Section 1. Setting up your content strategy basics

A successful content strategy will need a solid foundation to help your business grow. In this section, you’ll learn how knowing your customers, and the value you deliver to them will shape your path to achievement.

Content marketing is not rocket science. In essence, content marketing is incredibly simple.

But then why is there a whole industry selling you countless solutions to attract more clients through content?

There are three reasons for this:

  • There are a lot of strategies encompassed within content marketing.
  • A plan that works for one type of business may not be as effective for another.
  • While there are many best case practices to follow that will deliver results, this is mostly a trial and error process. 

Trial and error? Does that mean you’re going to spend a bunch of money on something that may not work? 

Not necessarily.

Spending a ton of money is always an option, but you don’t have to. And that’s the beauty of content marketing. 

But what is content marketing, then?

Another way of putting it is, you provide something of value to your potential client, which makes them go, “hmm, I like this business.

A few things will happen as a result.

  • They’ll try to stay in touch by following some of your social media channels. 
  • They give you their email so you can send them more valuable content through that channel.
  • Sometimes they’re immediately convinced, and they reach out to buy.
  • Most often, they give your content a click, or even a like and move on. 

You see, that last one is where the majority of your target audience will be. These are the silent consumers of your content. They enjoy what you produce, but they’re not quite ready to buy just yet. However, your business is there, in the back of their heads. This is what the corporate world calls “thought leadership.”

Then one day, when the time is right, your product or service will fit their needs. And if you’ve been staying relevant with them, then they’ll buy. 

Content marketing is a strategy for the long term. There are many quick wins, and you can see results in the short term, but the real power of content marketing is in its longevity. 

Here’s why.

Imagine you start creating and publishing consistent, valuable content for about one week.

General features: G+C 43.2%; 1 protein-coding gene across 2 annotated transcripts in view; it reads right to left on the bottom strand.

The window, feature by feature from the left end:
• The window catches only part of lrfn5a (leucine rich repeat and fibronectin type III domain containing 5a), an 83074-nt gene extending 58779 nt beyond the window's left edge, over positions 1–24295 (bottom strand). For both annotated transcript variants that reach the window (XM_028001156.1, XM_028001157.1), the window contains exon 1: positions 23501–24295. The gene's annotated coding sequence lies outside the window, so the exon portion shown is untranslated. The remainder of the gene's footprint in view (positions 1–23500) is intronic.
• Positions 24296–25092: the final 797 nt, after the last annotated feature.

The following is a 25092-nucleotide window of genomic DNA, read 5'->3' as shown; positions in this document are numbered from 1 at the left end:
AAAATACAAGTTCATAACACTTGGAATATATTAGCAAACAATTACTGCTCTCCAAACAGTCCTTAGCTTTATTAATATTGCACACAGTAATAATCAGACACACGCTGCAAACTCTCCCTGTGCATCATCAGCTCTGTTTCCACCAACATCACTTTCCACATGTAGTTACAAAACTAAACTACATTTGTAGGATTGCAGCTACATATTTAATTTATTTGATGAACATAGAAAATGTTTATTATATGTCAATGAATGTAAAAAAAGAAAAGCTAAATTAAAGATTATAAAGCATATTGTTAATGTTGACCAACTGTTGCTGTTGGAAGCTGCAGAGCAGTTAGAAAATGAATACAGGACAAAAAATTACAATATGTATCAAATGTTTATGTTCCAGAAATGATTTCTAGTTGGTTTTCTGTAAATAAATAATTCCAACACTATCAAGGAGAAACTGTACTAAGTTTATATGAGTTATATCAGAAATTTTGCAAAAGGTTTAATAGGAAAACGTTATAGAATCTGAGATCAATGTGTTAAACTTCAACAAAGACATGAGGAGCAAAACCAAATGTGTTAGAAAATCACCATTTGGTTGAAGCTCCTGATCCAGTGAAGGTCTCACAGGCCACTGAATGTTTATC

You get a couple of likes on social media; maybe some of the posts get insightful comments. But no sales. No one is sending you private messages asking about your services. Nor booking a free consultation via your website.

Your first reaction may be, “well, one week is hardly enough to reach conclusions.” And you’d be right, of course.

But let’s play a game where instead of one week it’s four. And the result is slightly similar, perhaps more likes and comments, but still, no “bookings.” (let’s call those contacts that way, for the sake of argument)

You can reach one of three conclusions.

  1. My content is terrible, that’s why no one likes it.
  2. I need to do this longer, but I don’t know if I have the time or budget
  3. This content marketing business doesn’t work, period (ouch, that one hurts, but fair enough)

First of all, your content is not terrible. Some pieces may have been better than others, but hey, that’s part of your content strategy’s fine-tuning. The only way your content can be terrible is when it’s completely disconnected from your value proposition and the people you want to help with it (which we’ll cover in this course).

Second of all, yes, a great content marketing strategy will take time and effort, and so will any approach you take to grow your business. The key is to make that effort count by being smarter and more efficient in your content approach. That’s why I created this course in the first place. 

And that leads me to the third point. And this is a big one.

The most significant value of your content marketing strategy is in the process, not in the attribution.

Attribution means you published an eBook, and people downloaded it. Some of those people became clients. You can attribute those clients directly to that eBook.

Now imagine one person downloaded your eBook and bought nothing from you. They started following you, very quietly, with no likes or comments. One day they talk to a friend who works at the organizing committee of an event. You’ve been pitching your participation to that event to another organizer. Those people speak to each other, and you book the gig.

Your speaking opportunity goes quite well. You meet someone who wants to partner with you immediately. Five more people start following you, and within one month, they are clients. 

And it all started with that eBook. 

That’s not something you’ll find on Google Analytics or your email marketing reporting. And you’ll be reaping the benefits long after you hit “publish.”

So let’s make every part of the process count by setting up a solid foundation for your content strategy to succeed!

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